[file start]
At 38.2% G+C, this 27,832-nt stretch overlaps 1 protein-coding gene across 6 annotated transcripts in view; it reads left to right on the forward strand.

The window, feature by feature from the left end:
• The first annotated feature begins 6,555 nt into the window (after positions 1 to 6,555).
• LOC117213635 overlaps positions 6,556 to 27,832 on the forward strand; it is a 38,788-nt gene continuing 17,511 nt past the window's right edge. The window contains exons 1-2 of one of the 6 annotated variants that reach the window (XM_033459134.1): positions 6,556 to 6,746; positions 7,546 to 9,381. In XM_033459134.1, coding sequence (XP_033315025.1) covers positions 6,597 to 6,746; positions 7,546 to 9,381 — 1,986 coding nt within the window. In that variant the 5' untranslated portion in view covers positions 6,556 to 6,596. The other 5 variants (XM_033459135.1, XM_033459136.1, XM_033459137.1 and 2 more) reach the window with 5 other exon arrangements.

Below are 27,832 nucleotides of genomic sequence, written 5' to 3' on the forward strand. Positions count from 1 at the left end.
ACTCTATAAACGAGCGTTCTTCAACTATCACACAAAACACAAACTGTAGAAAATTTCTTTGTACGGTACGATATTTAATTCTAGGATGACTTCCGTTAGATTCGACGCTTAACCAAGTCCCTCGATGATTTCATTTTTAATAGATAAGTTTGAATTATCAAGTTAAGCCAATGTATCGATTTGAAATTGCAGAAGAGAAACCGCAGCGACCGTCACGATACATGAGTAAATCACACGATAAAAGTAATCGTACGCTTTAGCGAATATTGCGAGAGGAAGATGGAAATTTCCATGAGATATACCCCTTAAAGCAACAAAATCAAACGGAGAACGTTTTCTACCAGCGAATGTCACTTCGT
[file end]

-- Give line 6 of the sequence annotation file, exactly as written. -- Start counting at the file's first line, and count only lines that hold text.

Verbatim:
ACTCTATAAACGAGCGTTCTTCAACTATCACACAAAACACAAACTGTAGAAAATTTCTTTGTACGGTACGATATTTAATTCTAGGATGACTTCCGTTAGATTCGACGCTTAACCAAGTCCCTCGATGATTTCATTTTTAATAGATAAGTTTGAATTATCAAGTTAAGCCAATGTATCGATTTGAAATTGCAGAAGAGAAACCGCAGCGACCGTCACGATACATGAGTAAATCACACGATAAAAGTAATCGTACGCTTTAGCGAATATTGCGAGAGGAAGATGGAAATTTCCATGAGATATACCCCTTAAAGCAACAAAATCAAACGGAGAACGTTTTCTACCAGCGAATGTCACTTCGT